They say those who can’t do, teach.
And they’re right.
I can’t do the crazy hours, low pay, missing holidays, eating take-out at 11 p.m. and writing stories from spooky Food Lion parking lots in Charlotte.
After being a journalist for five years, I’m changing careers. I’ve made the decision to become a high-school English teacher.
This isn’t goodbye, though.
I’ve accepted a teaching position at Scotland High School.
I did not make this decision lightly, because I feel like my identity is wrapped up in being a journalist. I’m called the “newspaper lady” more often than not — and I answer to it.
I knew when I got into journalism I would never get rich, but I loved it so much that it didn’t matter. I was Denzel Washington in “Remember the Titans” and being on the field for Friday nights was my sanctuary. The feeling that covering sports gives me hasn’t changed, but everything else that comes with working in an ever-shrinking newspaper industry has worn me down.
It gets hard being asked to do so much and still struggling to pay your bills and buy groceries.
As I struggled with the decision to leave the job I love, I reached out to my former editor Christine for advice. She reassured me all the things that make me a great journalist will translate into being a great teacher.
She said the biggest selling point should be that I could have a balance between my work and home life, getting done mid-afternoon instead of midnight.
Justin and I haven’t been married long enough to only see each other in passing — I still like spending time with him. Get back with me in a few years and I might change my tune.
The biggest reason I’m switching to teaching is my kids — not my biological children (don’t have any of those yet, much to my mother’s dismay) — the students at Scotland that I’ve built relationships with over the last two years. I realized I wanted to make more of an impact in their lives than putting their name and photo in the paper.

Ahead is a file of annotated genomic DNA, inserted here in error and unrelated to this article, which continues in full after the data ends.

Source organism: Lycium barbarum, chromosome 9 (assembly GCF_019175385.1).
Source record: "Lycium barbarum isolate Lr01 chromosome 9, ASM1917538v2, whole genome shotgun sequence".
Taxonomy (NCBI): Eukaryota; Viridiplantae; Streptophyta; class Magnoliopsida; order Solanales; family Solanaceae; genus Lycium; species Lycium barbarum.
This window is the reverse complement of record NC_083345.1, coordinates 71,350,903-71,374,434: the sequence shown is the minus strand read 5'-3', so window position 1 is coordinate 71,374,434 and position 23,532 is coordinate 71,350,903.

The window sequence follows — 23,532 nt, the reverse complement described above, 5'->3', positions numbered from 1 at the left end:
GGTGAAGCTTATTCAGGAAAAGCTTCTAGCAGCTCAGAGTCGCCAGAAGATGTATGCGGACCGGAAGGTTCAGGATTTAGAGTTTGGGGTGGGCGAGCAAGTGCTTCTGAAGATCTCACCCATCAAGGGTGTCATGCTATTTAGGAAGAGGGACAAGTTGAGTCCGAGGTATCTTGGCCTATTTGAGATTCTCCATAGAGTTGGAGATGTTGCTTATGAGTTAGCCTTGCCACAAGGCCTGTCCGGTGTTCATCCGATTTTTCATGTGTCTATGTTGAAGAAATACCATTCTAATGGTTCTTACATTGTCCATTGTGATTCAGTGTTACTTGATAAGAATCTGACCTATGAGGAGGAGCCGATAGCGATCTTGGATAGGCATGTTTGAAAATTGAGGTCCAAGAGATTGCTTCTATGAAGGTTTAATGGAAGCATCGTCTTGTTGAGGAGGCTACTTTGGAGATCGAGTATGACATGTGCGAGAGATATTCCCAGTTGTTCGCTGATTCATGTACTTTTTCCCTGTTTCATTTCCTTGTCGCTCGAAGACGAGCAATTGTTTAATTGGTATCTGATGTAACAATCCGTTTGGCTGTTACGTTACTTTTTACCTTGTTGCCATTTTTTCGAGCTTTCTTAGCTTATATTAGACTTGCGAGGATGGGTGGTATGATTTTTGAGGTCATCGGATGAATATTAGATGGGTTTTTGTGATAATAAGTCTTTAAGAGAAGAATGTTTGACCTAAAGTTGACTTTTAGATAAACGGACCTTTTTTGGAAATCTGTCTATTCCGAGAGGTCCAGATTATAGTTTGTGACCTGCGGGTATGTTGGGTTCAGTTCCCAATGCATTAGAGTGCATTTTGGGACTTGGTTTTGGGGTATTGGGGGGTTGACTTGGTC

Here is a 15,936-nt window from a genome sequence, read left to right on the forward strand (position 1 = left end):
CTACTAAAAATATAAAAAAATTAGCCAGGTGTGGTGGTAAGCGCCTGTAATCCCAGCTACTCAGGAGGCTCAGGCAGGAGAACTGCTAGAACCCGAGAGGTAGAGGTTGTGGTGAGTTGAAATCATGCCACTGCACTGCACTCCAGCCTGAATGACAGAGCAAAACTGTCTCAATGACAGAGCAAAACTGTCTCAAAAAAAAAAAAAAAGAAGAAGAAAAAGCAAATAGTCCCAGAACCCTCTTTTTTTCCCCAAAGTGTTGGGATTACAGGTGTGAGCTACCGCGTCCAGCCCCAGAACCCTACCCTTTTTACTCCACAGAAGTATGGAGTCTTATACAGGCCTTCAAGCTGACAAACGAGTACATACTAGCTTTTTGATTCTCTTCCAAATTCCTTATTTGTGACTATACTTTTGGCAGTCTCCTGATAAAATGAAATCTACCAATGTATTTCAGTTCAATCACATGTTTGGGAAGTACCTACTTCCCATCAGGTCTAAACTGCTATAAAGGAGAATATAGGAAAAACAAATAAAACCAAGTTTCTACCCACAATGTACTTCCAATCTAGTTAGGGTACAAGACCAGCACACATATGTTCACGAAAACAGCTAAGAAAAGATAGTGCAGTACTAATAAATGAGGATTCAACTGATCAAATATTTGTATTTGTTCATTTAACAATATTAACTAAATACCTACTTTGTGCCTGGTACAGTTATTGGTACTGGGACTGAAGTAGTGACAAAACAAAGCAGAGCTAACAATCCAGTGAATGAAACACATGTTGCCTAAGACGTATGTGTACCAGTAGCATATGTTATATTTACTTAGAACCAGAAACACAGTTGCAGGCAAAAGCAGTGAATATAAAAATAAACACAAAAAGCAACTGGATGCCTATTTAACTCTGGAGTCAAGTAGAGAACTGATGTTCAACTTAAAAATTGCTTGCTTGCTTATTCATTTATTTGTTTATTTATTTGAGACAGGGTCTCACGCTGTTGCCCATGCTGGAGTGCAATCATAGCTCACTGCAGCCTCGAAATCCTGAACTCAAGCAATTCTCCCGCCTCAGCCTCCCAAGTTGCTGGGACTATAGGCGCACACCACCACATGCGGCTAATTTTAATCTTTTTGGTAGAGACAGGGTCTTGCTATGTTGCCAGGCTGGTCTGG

I want to be an influential person in their life and what better way to do that than through teaching. I still remember the teachers who sparked my love of writing and reading — that’s the type of impact I want to have.
That doesn’t mean I’m not completely terrified.
I literally have no idea what I’m getting myself into, but I feel like teaching is what God is calling me to do — and I have to answer that call.
To my coaches, thank you for welcoming me into the Fighting Scots family.
Most of you will now be my colleagues at the high school and have been just as excited to have me in the classroom as you were to have me covering your teams.
It’s been a fabulous first two years in Scotland County and I look forward to many more with the school system as Justin and I continue to build our lives here in North Carolina.
To the wonderful people at the Exchange — thank you.
Thank you for taking a chance on a young reporter and making this place home. I’m going to miss the people I’ve come to think of as family. Katelin and Beth, I solemnly swear to read our Book Club books each month. Althea, I promise to teach the students proper grammar; Amy, you’ll have to text me all the gossip, since I won’t hear it firsthand anymore; and Celeste, some days your sense of humor and inappropriate thoughts kept me going.
Curt, I didn’t forget about you, even though we’ve only worked together a few weeks. I know the paper is in good hands and you’ll make sure the sports section doesn’t falter.
I did my best to elevate the sports section and make sure each sport was equally represented, and I think I did that. If the new sport6s reporter starts to slack off in covering anything, know you’re not the only ones watching, I’ll be keeping a close eye on things, too.
Even though I’m stepping away from the newspaper, that doesn’t mean I won’t always be a reporter at heart.
And as always, Go Scots!
Amber Hatten-Staley has been the sports editor at the Laurinburg Exchange, until today.